By Richard Bolt
The closure of Australia’s coal-fired power fleet is accelerating past the point of no return. Closures have been brought forward in New South Wales and Victoria, and the Brookfield-Cannon-Brookes bid for AGL proposed to close its stations by 2030 – 15 years early in the case of Victoria’s Loy Yang A. This has crystallised an expectation that may already have been built into AGL’s share price.
These developments have left Australians feeling buoyed or insecure or both. Emissions will reduce, but unprecedented investments will be needed to keep supplies reliable and affordable. Jobs will be lost early, causing extra uncertainty.
We are now playing decarbonisation for keeps. Closing all coal power by 2030 would be a mighty challenge, but winding back coal-fired power production to near zero by the mid-2030s is more consistent with our official target of net zero by 2050 than are AGL’s closure dates. This is because decarbonising electricity only gets us to first base. A home run requires us to progressively stop using oil products, gas and coal in our homes, businesses and vehicles. We consume far more energy in these forms than electricity. And we also have to neutralise emissions from livestock and cement.
Wind and solar are becoming new energy pillars, but their weather-dependent output will need extra support from electricity storage and transmission. Our energy use must become more efficient and flexible, to limit demand growth as we electrify much travel and heating, and help balance the power grid – but there will be limits on efficiency and flexibility, so firm and plentiful supplies will still be needed.
In theory, we could keep producing some fossil fuel emissions by buying offsets, for example to pay for revegetation. But at net zero, there won’t be enough genuine offsets to give fossil fuel emissions a large or lasting leave pass. Not only should we decarbonise our own energy use, we will need to become a clean energy exporter to population-rich, energy-poor countries like Japan. They’ll need our energy, and our regions will need the jobs.
The task of reaching net zero is so large and complex that it requires a strong and long partnership of governments, businesses and communities – to establish new industries and infrastructure, close obsolete ones, change out most appliances and vehicles, adopt new behaviours, reinvent businesses, train for new jobs, and accept the sight of large rural areas under new infrastructure. Better planning and use of markets will be needed, as will improved governance.
Ambition is vital because 2050 is little more than half an investment cycle away. The size and speed of the transition requires all realistic options to be mobilised. To meet our domestic needs with a fully renewable future, we’ll need perhaps six times the power that we made in old coal days, which is more than 20 times our current renewable output. To build clean energy exports will likely need far more renewables again, seeing that Australia currently exports several times more energy than we use, as coal, LNG and uranium.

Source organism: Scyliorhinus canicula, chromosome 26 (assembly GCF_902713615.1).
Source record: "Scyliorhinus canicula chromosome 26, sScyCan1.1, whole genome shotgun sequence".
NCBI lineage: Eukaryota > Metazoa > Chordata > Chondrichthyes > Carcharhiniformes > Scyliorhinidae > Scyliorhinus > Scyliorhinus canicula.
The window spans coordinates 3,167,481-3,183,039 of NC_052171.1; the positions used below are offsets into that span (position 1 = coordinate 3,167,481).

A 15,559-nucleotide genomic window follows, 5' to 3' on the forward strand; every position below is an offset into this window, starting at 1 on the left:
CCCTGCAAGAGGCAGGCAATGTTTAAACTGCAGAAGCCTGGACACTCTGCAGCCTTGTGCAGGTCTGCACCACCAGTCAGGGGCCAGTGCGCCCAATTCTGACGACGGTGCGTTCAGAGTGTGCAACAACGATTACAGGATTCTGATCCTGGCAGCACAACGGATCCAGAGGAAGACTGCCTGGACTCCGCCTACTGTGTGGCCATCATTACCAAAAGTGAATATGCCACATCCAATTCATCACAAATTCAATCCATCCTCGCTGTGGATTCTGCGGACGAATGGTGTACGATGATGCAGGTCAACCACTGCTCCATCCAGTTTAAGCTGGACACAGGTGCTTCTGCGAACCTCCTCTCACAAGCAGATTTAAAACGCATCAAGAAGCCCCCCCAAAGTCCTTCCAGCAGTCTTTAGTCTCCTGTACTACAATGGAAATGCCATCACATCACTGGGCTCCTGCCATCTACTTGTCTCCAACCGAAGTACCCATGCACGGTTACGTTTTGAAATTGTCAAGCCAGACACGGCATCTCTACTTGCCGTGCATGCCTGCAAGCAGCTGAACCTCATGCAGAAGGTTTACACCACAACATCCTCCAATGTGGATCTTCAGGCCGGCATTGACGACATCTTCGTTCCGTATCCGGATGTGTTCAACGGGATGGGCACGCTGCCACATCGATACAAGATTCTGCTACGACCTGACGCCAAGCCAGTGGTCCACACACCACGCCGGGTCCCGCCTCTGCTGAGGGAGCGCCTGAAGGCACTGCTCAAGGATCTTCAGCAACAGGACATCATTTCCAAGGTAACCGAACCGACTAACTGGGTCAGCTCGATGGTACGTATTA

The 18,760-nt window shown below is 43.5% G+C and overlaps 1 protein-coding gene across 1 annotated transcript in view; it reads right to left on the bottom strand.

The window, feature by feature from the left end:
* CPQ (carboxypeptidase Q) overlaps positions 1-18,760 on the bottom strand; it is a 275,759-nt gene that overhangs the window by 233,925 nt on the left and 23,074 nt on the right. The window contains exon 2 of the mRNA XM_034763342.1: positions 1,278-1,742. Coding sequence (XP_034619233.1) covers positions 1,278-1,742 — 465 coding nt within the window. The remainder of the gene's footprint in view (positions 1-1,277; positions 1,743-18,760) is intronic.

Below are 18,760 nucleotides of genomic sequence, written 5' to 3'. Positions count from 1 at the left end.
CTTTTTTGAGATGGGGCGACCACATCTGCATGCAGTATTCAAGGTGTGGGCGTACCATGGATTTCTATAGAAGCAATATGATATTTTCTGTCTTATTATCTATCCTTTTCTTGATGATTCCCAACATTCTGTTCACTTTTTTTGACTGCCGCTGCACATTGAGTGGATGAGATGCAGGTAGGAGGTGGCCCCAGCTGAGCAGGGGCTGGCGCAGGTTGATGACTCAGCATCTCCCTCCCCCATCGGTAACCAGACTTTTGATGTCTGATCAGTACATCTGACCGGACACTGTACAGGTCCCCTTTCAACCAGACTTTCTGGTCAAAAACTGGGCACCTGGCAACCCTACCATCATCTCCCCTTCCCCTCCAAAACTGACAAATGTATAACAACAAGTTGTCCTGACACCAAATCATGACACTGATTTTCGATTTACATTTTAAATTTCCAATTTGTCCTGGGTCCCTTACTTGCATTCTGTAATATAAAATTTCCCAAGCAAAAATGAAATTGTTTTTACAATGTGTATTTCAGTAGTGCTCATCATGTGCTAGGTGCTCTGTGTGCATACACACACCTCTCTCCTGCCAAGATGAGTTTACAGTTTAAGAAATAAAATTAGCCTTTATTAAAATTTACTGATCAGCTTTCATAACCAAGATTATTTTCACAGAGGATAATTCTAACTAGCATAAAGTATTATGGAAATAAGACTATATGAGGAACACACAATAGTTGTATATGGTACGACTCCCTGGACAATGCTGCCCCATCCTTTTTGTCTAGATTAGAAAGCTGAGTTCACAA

To achieve net zero and build carbon-neutral exports requires the rate at which we are building onshore wind, solar, transmission, pumped hydro and batteries to accelerate greatly. This is not only a huge engineering and financing task, it is also a social challenge. Emerging landowner and community concerns about new infrastructure such as electricity transmission requires a modern approach to engaging on and sharing the benefits of new powerlines, particularly where they cross land that has cultural, agricultural and environmental value.
We will get better at gaining social and environmental licence, but onshore renewables are unlikely to fully meet our 2050 needs in our more populous states. One strategic response should be to establish offshore wind as a complement to the onshore industry, to provide a large source of energy that can feed bulk power to cities and industrial hubs over fewer and shorter transmission lines, to greatly reduce land use conflicts and accelerate the transition.
And for green power to dominate, it will need to be complemented by targeted, low-emission fossil fuel uses. This includes gas-fired peaking generators that can provide back-up power during sustained low wind or sun, and coal or gas with carbon capture and storage (CCS) that can make ‘blue’ hydrogen to back-up the green product and made into vital commodities such as urea. The actual use of fossil fuels by 2050 should be low compared to renewables, though its economic and social value will be high. And it is possible that we will reach net zero before we achieve maximum renewables.
Although wind and solar farms in remote areas such as the Pilbara could supply competitively-priced green hydrogen to Asia earlier than the mid-2030s, this requires ambitious reductions in the cost of renewables and electrolysis remain to be realised against rapidly rising global demand, which may cause supply chain constraints that partly offset economies of scale. Also, serious amounts of storage will be needed to balance green hydrogen supply and demand over time, but storage is hard to find here. Because coal is a large, ready-made energy store, its use with CCS can back up an increasingly green hydrogen supply. It can also create jobs in the regions that will lose jobs as coal power shuts. And it may make carbon storage more viable for uses that renewables can’t meet, like cement-making.
We have started down the path to net zero without knowing exactly what route to follow, yet we have to increase our speed. The journey to a carbon-neutral future is well and truly on, and we will need ambition, collaboration and sound, unbiased judgement to get there safely.
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Prepared with input from Phillip Vrettakis.